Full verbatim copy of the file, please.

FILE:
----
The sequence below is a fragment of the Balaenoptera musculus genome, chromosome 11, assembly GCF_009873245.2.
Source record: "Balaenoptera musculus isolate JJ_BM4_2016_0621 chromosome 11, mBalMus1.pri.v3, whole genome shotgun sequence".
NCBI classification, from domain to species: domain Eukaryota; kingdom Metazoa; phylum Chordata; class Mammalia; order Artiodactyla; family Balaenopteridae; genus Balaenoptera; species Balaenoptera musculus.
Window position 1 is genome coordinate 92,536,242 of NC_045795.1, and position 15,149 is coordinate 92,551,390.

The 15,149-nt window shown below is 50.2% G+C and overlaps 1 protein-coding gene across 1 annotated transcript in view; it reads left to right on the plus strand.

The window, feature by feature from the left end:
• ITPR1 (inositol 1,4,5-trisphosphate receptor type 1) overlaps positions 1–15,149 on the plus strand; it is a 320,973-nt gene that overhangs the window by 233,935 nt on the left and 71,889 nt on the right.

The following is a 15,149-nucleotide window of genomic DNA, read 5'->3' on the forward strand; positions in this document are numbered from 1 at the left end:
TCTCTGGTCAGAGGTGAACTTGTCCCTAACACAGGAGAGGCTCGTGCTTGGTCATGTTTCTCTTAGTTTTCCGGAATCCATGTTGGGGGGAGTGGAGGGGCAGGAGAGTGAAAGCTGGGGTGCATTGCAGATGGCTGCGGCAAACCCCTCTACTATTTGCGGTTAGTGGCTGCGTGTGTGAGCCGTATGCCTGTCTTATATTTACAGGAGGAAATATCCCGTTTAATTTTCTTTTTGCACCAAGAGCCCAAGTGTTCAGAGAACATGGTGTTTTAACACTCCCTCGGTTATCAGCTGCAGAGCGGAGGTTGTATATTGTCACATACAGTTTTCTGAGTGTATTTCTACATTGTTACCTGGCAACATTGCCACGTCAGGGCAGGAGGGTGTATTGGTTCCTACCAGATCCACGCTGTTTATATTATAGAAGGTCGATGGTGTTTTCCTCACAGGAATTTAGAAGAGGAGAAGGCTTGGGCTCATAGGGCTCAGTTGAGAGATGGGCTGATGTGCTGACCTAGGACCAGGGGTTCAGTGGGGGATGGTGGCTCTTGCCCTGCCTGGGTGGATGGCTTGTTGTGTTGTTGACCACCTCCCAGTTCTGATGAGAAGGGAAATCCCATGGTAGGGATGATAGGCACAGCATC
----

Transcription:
The sequence below is a fragment of the Balaenoptera musculus genome, chromosome 11, assembly GCF_009873245.2.
Source record: "Balaenoptera musculus isolate JJ_BM4_2016_0621 chromosome 11, mBalMus1.pri.v3, whole genome shotgun sequence".
NCBI classification, from domain to species: domain Eukaryota; kingdom Metazoa; phylum Chordata; class Mammalia; order Artiodactyla; family Balaenopteridae; genus Balaenoptera; species Balaenoptera musculus.
Window position 1 is genome coordinate 92,536,242 of NC_045795.1, and position 15,149 is coordinate 92,551,390.

The 15,149-nt window shown below is 50.2% G+C and overlaps 1 protein-coding gene across 1 annotated transcript in view; it reads left to right on the plus strand.

The window, feature by feature from the left end:
• ITPR1 (inositol 1,4,5-trisphosphate receptor type 1) overlaps positions 1–15,149 on the plus strand; it is a 320,973-nt gene that overhangs the window by 233,935 nt on the left and 71,889 nt on the right.

The following is a 15,149-nucleotide window of genomic DNA, read 5'->3' on the forward strand; positions in this document are numbered from 1 at the left end:
TCTCTGGTCAGAGGTGAACTTGTCCCTAACACAGGAGAGGCTCGTGCTTGGTCATGTTTCTCTTAGTTTTCCGGAATCCATGTTGGGGGGAGTGGAGGGGCAGGAGAGTGAAAGCTGGGGTGCATTGCAGATGGCTGCGGCAAACCCCTCTACTATTTGCGGTTAGTGGCTGCGTGTGTGAGCCGTATGCCTGTCTTATATTTACAGGAGGAAATATCCCGTTTAATTTTCTTTTTGCACCAAGAGCCCAAGTGTTCAGAGAACATGGTGTTTTAACACTCCCTCGGTTATCAGCTGCAGAGCGGAGGTTGTATATTGTCACATACAGTTTTCTGAGTGTATTTCTACATTGTTACCTGGCAACATTGCCACGTCAGGGCAGGAGGGTGTATTGGTTCCTACCAGATCCACGCTGTTTATATTATAGAAGGTCGATGGTGTTTTCCTCACAGGAATTTAGAAGAGGAGAAGGCTTGGGCTCATAGGGCTCAGTTGAGAGATGGGCTGATGTGCTGACCTAGGACCAGGGGTTCAGTGGGGGATGGTGGCTCTTGCCCTGCCTGGGTGGATGGCTTGTTGTGTTGTTGACCACCTCCCAGTTCTGATGAGAAGGGAAATCCCATGGTAGGGATGATAGGCACAGCATC